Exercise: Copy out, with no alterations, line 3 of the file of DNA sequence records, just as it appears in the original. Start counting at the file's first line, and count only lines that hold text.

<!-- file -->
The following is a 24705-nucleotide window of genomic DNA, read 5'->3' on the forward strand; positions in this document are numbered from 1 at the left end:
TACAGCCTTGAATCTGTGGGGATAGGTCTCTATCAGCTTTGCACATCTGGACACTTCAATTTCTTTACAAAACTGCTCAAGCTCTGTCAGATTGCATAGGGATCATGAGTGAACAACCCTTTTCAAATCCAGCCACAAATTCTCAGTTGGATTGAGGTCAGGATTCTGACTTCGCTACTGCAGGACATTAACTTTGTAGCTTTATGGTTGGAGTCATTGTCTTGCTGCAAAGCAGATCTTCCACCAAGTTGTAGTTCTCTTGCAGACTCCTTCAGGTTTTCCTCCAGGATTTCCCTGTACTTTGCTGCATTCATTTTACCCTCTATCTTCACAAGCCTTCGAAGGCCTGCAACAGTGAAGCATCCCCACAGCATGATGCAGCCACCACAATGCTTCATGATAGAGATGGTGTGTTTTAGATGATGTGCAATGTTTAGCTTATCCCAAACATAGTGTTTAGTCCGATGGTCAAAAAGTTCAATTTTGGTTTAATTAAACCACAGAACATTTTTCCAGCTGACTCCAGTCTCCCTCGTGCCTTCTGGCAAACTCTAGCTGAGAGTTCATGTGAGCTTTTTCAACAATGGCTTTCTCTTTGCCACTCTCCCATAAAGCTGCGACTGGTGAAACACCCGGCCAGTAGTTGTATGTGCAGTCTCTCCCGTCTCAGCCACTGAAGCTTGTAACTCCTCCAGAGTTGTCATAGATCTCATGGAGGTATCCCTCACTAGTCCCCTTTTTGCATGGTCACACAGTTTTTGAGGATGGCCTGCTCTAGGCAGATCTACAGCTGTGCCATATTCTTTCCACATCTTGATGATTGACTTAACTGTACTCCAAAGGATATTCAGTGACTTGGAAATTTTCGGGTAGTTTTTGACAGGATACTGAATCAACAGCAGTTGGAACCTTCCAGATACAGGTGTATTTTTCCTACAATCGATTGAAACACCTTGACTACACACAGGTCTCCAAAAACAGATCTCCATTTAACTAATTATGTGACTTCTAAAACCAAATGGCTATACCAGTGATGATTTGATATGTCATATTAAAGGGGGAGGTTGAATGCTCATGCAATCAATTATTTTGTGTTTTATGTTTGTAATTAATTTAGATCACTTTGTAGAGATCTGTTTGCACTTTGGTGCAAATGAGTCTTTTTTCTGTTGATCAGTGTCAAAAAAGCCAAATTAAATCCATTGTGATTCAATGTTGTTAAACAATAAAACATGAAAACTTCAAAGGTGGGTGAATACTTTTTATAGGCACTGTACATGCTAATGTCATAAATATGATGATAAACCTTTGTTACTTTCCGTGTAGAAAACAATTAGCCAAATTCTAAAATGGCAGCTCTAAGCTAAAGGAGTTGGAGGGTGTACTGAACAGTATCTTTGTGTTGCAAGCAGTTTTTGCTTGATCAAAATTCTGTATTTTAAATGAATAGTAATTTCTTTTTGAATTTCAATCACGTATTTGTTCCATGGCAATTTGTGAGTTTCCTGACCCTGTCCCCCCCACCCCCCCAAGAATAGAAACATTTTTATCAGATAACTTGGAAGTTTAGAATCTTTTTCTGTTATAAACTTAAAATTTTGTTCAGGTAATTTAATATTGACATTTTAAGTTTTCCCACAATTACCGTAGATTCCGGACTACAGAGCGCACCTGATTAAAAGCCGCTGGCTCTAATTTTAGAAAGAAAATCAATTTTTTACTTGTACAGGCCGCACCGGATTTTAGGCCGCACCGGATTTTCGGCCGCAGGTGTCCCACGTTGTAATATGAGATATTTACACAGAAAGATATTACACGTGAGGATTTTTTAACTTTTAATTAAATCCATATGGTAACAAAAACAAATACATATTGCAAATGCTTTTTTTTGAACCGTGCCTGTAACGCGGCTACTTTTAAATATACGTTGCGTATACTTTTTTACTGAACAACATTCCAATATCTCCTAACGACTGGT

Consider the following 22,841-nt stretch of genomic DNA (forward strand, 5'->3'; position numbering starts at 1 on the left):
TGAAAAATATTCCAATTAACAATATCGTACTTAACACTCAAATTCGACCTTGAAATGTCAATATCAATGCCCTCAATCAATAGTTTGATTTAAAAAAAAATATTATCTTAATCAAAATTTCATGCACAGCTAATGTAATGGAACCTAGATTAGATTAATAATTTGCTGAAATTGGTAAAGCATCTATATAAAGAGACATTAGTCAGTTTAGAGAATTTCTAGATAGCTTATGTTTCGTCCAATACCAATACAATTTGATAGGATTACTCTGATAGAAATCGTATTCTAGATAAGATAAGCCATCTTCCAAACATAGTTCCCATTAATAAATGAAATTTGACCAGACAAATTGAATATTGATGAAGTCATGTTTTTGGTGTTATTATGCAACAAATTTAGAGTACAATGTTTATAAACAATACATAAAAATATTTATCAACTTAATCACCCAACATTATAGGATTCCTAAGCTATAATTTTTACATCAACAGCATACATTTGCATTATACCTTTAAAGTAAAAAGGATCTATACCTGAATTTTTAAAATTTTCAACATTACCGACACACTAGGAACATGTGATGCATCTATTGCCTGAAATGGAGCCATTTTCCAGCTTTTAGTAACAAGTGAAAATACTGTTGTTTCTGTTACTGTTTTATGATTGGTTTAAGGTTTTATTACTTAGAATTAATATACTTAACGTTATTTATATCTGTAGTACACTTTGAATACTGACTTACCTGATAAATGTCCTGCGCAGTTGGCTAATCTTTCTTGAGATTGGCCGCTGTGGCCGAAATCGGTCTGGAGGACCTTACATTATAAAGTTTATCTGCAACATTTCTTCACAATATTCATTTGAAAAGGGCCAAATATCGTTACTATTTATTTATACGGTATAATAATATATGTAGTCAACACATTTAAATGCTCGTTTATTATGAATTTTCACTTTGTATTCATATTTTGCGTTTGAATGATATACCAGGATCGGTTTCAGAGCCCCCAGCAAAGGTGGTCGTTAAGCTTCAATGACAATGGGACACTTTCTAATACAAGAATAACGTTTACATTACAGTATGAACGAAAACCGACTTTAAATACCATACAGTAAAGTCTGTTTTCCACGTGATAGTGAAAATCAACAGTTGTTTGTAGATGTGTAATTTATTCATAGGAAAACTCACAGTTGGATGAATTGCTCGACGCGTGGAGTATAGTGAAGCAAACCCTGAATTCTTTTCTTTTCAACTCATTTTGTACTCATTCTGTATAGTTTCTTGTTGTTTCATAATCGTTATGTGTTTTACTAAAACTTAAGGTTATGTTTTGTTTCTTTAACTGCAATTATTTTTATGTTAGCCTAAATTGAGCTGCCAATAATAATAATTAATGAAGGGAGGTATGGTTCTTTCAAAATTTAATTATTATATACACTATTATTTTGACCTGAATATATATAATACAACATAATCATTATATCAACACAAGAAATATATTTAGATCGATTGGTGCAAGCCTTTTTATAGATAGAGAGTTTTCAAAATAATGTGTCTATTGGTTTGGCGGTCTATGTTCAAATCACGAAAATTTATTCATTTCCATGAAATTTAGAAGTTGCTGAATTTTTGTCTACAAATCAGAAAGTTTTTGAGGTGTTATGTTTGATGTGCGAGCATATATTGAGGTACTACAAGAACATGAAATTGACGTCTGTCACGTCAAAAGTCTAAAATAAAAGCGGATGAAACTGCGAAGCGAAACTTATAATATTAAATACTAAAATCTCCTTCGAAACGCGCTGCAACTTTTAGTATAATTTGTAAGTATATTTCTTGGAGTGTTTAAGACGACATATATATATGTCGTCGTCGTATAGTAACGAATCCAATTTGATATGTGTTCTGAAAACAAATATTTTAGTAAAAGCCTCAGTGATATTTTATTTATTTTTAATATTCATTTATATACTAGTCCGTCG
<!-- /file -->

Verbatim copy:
Consider the following 22,841-nt stretch of genomic DNA (forward strand, 5'->3'; position numbering starts at 1 on the left):